Thumbnail Image
Fault models developed by the scientific community aim to provide a consistent and broadly agreed-upon representation of faults in a region for such societally important endeavours as seismic hazard assessment (e.g. national seismic hazard models), strong ground-motion predictions and physics-based fault systems modelling. The New Zealand Community Fault Model (NZ CFM) is a two- and three-dimensional representation of fault zones associated with the New Zealand plate boundary for which Quaternary activity has been established (or deemed probable) and are, in the main, considered capable of producing moderate- to large-magnitude earthquakes. The NZ CFM builds on the Active Fault Model of New Zealand (Litchfield et al. 2013, 2014), updates that model through science community engagement and input and extends the updated faults from the surface to seismogenic depths. A nominal compilation scale of 1:500,000– 1:1,000,000 was chosen to provide representative surface fault traces consistent with finer-scale representations, such as the New Zealand Active Faults Database. Faults in the model are defined based on criteria that include surface geology, seismicity, seismic reflection profiles, bores and geologic cross-sections. The first edition of the NZ CFM (v1.0) is populated from 36.0 to 49.8° S and from 163.5° E to 179.0° W and comprises two principal datasets. The first dataset is a two-dimensional (2D) map representation of active (or potentially active) fault zone traces. This 2D fault zone representation contains information on the geometric and kinematic attributes of each fault zone or fault zone segment as expressed on the ground surface. Generalised estimates of geometric (dip and dip direction), kinematic (sense of movement, rake and net slip rate) and slip rate timeframe parameters have been provided for most fault zones, along with assigned uncertainties. In addition, a ‘Quality Code’ provides an indication of the quantity and type of data available for each fault zone, weighted toward the quality of the slip-rate data. The second dataset is a three-dimensional (3D) triangulated mesh surface representation of the fault zones in the model. However, there are some important differences between the 2D and 3D fault zone models; in particular, major fault zone intersections and subduction plate interfaces. NZ CFM v1.0 is publicly available from the GNS website. The NZ CFM v1.0 data package includes ArcGIS and QGIS projects and shapefiles of the 2D fault zone model, a MOVE project and triangulated surfaces for the 3D fault zone model, tabulated fault zone parameters and documentation.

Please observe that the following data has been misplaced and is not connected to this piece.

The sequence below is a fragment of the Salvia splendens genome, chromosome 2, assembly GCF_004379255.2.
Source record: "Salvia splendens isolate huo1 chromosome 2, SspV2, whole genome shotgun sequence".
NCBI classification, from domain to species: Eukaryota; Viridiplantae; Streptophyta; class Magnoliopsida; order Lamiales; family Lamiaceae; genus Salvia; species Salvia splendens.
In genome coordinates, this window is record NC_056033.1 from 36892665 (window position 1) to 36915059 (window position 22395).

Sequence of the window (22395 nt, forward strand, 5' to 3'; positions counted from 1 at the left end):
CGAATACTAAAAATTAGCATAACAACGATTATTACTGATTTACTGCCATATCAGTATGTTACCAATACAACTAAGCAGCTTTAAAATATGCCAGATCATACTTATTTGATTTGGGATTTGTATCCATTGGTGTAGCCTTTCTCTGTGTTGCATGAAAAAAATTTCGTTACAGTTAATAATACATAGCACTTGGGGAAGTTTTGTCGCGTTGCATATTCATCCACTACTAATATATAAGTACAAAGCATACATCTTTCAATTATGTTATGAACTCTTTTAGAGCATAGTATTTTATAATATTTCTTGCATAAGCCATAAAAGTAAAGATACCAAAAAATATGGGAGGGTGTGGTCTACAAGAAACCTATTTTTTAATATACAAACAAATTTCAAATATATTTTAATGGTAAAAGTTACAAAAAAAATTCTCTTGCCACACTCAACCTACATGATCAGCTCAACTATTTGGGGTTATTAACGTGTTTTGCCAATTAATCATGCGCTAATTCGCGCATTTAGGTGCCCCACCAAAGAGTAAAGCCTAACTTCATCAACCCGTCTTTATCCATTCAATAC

Type of thesis
GNS Science
This material is licensed under a Creative Commons Attribution International 4.0 (CC BY 4.0) Licence. For more details visit https://creativecommons.org/licenses/by/4.0/. Where the data are used in a figure GNS Science requests attribution in the following manner: (C) GNS Science. Where reference to the data is to be included in a Reference List the following citation is suggested: